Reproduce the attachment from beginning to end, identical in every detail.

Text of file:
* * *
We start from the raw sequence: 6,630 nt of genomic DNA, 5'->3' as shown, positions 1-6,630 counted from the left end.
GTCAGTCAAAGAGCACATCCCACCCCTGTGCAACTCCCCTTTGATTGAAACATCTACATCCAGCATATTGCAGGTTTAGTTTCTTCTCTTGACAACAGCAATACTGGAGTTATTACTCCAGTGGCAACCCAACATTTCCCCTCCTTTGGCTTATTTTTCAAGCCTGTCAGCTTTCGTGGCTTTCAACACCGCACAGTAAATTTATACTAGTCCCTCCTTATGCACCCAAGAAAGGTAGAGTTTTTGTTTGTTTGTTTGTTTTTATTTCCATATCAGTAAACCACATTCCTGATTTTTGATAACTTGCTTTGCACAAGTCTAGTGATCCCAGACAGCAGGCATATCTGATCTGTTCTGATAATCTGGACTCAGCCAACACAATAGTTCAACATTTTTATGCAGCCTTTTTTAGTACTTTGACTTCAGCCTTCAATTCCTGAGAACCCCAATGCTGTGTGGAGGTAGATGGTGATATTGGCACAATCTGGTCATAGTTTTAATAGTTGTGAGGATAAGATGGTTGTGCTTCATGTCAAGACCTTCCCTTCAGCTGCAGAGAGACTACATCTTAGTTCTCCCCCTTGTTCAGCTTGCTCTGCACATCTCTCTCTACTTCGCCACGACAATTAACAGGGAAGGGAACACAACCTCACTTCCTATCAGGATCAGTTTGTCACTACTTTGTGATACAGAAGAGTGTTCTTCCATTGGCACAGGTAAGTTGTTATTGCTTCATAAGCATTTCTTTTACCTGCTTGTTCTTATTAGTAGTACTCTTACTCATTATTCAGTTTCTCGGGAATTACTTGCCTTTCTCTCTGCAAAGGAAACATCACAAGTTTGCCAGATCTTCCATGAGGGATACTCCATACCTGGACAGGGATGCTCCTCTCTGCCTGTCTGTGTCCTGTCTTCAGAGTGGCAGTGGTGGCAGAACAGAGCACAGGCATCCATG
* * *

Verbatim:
We start from the raw sequence: 6,630 nt of genomic DNA, 5'->3' as shown, positions 1-6,630 counted from the left end.
GTCAGTCAAAGAGCACATCCCACCCCTGTGCAACTCCCCTTTGATTGAAACATCTACATCCAGCATATTGCAGGTTTAGTTTCTTCTCTTGACAACAGCAATACTGGAGTTATTACTCCAGTGGCAACCCAACATTTCCCCTCCTTTGGCTTATTTTTCAAGCCTGTCAGCTTTCGTGGCTTTCAACACCGCACAGTAAATTTATACTAGTCCCTCCTTATGCACCCAAGAAAGGTAGAGTTTTTGTTTGTTTGTTTGTTTTTATTTCCATATCAGTAAACCACATTCCTGATTTTTGATAACTTGCTTTGCACAAGTCTAGTGATCCCAGACAGCAGGCATATCTGATCTGTTCTGATAATCTGGACTCAGCCAACACAATAGTTCAACATTTTTATGCAGCCTTTTTTAGTACTTTGACTTCAGCCTTCAATTCCTGAGAACCCCAATGCTGTGTGGAGGTAGATGGTGATATTGGCACAATCTGGTCATAGTTTTAATAGTTGTGAGGATAAGATGGTTGTGCTTCATGTCAAGACCTTCCCTTCAGCTGCAGAGAGACTACATCTTAGTTCTCCCCCTTGTTCAGCTTGCTCTGCACATCTCTCTCTACTTCGCCACGACAATTAACAGGGAAGGGAACACAACCTCACTTCCTATCAGGATCAGTTTGTCACTACTTTGTGATACAGAAGAGTGTTCTTCCATTGGCACAGGTAAGTTGTTATTGCTTCATAAGCATTTCTTTTACCTGCTTGTTCTTATTAGTAGTACTCTTACTCATTATTCAGTTTCTCGGGAATTACTTGCCTTTCTCTCTGCAAAGGAAACATCACAAGTTTGCCAGATCTTCCATGAGGGATACTCCATACCTGGACAGGGATGCTCCTCTCTGCCTGTCTGTGTCCTGTCTTCAGAGTGGCAGTGGTGGCAGAACAGAGCACAGGCATCCATG